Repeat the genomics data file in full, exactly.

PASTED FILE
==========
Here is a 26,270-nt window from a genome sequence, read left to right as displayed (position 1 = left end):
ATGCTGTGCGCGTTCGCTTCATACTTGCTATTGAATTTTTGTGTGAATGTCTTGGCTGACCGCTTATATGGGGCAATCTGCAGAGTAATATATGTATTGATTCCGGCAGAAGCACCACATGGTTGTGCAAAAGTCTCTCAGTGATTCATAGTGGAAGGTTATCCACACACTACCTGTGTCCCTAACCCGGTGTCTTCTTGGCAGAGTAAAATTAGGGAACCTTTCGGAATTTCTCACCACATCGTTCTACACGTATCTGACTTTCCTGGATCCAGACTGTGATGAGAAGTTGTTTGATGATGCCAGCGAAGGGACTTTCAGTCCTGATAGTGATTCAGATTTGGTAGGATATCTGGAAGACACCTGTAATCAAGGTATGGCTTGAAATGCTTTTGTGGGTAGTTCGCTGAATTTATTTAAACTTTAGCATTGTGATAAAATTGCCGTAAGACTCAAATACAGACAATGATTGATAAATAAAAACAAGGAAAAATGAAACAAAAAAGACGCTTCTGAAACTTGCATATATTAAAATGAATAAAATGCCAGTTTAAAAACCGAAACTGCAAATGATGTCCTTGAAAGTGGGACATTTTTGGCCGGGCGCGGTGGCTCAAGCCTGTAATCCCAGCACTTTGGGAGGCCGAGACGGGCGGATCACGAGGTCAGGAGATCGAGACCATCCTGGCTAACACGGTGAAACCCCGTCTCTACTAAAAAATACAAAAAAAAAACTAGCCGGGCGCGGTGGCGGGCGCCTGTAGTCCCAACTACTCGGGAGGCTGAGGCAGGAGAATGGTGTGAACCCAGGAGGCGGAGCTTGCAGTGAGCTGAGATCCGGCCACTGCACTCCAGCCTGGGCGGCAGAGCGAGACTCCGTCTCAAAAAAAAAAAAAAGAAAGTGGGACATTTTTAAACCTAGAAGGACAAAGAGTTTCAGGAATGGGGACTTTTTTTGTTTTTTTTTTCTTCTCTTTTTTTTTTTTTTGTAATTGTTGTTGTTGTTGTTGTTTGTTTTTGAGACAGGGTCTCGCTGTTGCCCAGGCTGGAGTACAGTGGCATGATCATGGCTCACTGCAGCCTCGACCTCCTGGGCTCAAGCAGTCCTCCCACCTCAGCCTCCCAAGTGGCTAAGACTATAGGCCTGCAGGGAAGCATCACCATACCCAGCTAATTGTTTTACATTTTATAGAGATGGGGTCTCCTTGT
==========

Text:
Here is a 26,270-nt window from a genome sequence, read left to right as displayed (position 1 = left end):
ATGCTGTGCGCGTTCGCTTCATACTTGCTATTGAATTTTTGTGTGAATGTCTTGGCTGACCGCTTATATGGGGCAATCTGCAGAGTAATATATGTATTGATTCCGGCAGAAGCACCACATGGTTGTGCAAAAGTCTCTCAGTGATTCATAGTGGAAGGTTATCCACACACTACCTGTGTCCCTAACCCGGTGTCTTCTTGGCAGAGTAAAATTAGGGAACCTTTCGGAATTTCTCACCACATCGTTCTACACGTATCTGACTTTCCTGGATCCAGACTGTGATGAGAAGTTGTTTGATGATGCCAGCGAAGGGACTTTCAGTCCTGATAGTGATTCAGATTTGGTAGGATATCTGGAAGACACCTGTAATCAAGGTATGGCTTGAAATGCTTTTGTGGGTAGTTCGCTGAATTTATTTAAACTTTAGCATTGTGATAAAATTGCCGTAAGACTCAAATACAGACAATGATTGATAAATAAAAACAAGGAAAAATGAAACAAAAAAGACGCTTCTGAAACTTGCATATATTAAAATGAATAAAATGCCAGTTTAAAAACCGAAACTGCAAATGATGTCCTTGAAAGTGGGACATTTTTGGCCGGGCGCGGTGGCTCAAGCCTGTAATCCCAGCACTTTGGGAGGCCGAGACGGGCGGATCACGAGGTCAGGAGATCGAGACCATCCTGGCTAACACGGTGAAACCCCGTCTCTACTAAAAAATACAAAAAAAAAACTAGCCGGGCGCGGTGGCGGGCGCCTGTAGTCCCAACTACTCGGGAGGCTGAGGCAGGAGAATGGTGTGAACCCAGGAGGCGGAGCTTGCAGTGAGCTGAGATCCGGCCACTGCACTCCAGCCTGGGCGGCAGAGCGAGACTCCGTCTCAAAAAAAAAAAAAAGAAAGTGGGACATTTTTAAACCTAGAAGGACAAAGAGTTTCAGGAATGGGGACTTTTTTTGTTTTTTTTTTCTTCTCTTTTTTTTTTTTTTGTAATTGTTGTTGTTGTTGTTGTTTGTTTTTGAGACAGGGTCTCGCTGTTGCCCAGGCTGGAGTACAGTGGCATGATCATGGCTCACTGCAGCCTCGACCTCCTGGGCTCAAGCAGTCCTCCCACCTCAGCCTCCCAAGTGGCTAAGACTATAGGCCTGCAGGGAAGCATCACCATACCCAGCTAATTGTTTTACATTTTATAGAGATGGGGTCTCCTTGT